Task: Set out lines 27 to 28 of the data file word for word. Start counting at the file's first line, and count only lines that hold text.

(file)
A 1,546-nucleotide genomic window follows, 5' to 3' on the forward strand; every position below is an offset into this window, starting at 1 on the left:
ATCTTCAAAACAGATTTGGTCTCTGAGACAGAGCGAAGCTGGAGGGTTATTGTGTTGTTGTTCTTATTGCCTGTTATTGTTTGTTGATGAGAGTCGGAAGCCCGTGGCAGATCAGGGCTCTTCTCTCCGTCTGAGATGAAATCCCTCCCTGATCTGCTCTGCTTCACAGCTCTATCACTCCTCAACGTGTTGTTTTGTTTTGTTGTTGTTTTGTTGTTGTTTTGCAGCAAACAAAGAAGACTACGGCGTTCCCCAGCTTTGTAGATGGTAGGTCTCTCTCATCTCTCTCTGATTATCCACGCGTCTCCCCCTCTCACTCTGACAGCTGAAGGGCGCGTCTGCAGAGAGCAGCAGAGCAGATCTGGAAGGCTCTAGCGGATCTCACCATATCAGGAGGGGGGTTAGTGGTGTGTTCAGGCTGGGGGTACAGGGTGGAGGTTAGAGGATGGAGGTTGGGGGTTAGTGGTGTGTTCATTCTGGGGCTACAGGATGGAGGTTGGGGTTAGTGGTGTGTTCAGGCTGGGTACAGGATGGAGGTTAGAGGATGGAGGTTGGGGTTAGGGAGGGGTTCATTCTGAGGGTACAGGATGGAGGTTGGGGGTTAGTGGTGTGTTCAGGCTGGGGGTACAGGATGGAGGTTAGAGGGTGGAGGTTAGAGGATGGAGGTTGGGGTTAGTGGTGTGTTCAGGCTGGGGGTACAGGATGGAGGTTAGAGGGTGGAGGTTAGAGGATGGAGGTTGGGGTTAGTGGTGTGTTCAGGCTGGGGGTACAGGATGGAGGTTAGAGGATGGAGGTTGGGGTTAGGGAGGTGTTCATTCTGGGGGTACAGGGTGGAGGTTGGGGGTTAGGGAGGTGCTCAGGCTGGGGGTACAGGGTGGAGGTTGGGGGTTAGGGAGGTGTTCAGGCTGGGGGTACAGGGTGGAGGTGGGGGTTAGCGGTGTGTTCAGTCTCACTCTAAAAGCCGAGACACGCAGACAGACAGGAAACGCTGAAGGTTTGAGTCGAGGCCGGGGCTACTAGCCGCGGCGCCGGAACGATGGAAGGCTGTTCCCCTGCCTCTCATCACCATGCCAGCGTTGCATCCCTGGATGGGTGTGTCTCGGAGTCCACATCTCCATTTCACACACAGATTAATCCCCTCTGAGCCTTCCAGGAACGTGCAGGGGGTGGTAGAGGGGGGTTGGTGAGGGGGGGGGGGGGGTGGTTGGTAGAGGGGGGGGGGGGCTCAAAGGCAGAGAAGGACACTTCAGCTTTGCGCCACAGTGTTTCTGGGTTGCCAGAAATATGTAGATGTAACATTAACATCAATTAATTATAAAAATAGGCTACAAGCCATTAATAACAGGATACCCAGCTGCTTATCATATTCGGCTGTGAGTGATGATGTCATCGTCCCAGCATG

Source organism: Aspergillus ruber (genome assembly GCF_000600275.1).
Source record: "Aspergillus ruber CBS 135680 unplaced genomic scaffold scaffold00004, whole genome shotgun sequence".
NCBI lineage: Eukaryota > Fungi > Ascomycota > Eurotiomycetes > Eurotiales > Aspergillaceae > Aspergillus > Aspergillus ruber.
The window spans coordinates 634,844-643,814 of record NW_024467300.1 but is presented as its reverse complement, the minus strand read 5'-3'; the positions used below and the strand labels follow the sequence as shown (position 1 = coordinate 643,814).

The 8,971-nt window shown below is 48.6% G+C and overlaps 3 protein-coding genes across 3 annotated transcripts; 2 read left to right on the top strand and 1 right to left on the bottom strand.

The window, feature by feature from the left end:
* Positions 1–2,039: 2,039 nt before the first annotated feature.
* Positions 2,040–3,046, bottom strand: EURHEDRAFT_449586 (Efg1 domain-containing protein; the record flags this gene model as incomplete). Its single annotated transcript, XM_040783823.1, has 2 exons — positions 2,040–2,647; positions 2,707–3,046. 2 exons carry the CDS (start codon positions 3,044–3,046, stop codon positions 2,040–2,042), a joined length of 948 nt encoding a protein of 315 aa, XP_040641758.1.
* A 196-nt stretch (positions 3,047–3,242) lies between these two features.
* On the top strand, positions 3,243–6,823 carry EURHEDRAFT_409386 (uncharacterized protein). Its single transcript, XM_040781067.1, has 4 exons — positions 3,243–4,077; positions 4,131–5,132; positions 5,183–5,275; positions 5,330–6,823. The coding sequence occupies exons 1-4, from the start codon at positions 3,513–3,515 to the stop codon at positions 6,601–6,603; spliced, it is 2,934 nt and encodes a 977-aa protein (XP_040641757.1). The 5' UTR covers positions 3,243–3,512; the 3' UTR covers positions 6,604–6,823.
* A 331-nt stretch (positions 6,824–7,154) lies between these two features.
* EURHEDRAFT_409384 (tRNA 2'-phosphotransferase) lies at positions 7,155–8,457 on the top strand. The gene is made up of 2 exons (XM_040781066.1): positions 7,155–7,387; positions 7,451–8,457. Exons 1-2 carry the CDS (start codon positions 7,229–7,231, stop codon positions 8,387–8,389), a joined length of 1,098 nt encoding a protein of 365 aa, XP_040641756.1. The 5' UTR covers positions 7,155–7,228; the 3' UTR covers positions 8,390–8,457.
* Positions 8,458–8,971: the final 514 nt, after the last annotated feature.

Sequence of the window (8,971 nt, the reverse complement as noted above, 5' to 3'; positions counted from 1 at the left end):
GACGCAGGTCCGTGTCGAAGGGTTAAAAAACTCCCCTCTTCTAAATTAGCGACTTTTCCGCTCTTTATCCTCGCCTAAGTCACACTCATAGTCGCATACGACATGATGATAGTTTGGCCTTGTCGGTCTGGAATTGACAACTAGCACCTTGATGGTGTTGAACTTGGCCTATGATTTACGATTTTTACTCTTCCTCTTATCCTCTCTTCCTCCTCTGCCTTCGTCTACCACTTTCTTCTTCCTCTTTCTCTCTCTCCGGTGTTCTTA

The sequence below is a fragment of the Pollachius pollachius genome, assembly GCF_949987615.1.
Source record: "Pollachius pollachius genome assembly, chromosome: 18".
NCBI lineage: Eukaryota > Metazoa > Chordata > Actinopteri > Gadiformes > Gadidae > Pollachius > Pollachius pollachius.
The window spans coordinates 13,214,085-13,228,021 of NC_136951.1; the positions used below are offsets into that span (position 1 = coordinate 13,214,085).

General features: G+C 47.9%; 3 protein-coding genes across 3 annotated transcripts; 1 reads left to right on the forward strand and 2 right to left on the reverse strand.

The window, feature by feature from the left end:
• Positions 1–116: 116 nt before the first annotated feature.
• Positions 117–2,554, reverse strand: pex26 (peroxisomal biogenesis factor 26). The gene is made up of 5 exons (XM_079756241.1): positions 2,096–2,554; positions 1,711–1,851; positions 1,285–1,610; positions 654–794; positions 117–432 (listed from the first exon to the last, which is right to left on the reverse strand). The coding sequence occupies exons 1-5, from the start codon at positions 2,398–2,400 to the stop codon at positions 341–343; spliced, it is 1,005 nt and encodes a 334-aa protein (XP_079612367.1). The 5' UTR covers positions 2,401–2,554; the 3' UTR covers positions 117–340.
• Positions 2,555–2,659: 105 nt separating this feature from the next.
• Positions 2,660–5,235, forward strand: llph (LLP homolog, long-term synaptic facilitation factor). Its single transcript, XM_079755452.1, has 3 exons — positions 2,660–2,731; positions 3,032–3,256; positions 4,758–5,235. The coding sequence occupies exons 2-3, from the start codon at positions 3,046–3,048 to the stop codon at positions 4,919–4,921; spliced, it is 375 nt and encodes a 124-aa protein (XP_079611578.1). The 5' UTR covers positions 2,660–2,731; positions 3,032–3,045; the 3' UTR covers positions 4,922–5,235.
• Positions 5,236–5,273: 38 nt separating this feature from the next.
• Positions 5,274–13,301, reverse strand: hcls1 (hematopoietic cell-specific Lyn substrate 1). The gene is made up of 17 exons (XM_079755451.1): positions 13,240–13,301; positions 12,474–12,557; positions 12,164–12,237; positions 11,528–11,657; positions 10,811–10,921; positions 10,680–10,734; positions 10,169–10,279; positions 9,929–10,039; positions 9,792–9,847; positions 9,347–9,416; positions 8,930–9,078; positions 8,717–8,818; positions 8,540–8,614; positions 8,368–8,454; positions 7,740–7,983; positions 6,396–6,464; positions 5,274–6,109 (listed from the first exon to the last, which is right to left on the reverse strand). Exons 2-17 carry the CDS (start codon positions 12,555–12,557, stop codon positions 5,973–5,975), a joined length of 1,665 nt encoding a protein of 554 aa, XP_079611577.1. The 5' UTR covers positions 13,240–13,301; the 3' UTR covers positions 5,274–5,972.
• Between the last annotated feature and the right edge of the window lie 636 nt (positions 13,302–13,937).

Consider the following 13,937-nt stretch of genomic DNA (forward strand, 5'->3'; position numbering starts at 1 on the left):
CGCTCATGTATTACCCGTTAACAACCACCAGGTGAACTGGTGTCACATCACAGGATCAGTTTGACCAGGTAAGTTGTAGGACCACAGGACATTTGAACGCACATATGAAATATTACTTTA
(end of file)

• Positions 2,660–5,235, forward strand: llph (LLP homolog, long-term synaptic facilitation factor). Its single transcript, XM_079755452.1, has 3 exons — positions 2,660–2,731; positions 3,032–3,256; positions 4,758–5,235. The coding sequence occupies exons 2-3, from the start codon at positions 3,046–3,048 to the stop codon at positions 4,919–4,921; spliced, it is 375 nt and encodes a 124-aa protein (XP_079611578.1). The 5' UTR covers positions 2,660–2,731; positions 3,032–3,045; the 3' UTR covers positions 4,922–5,235.
• Positions 5,236–5,273: 38 nt separating this feature from the next.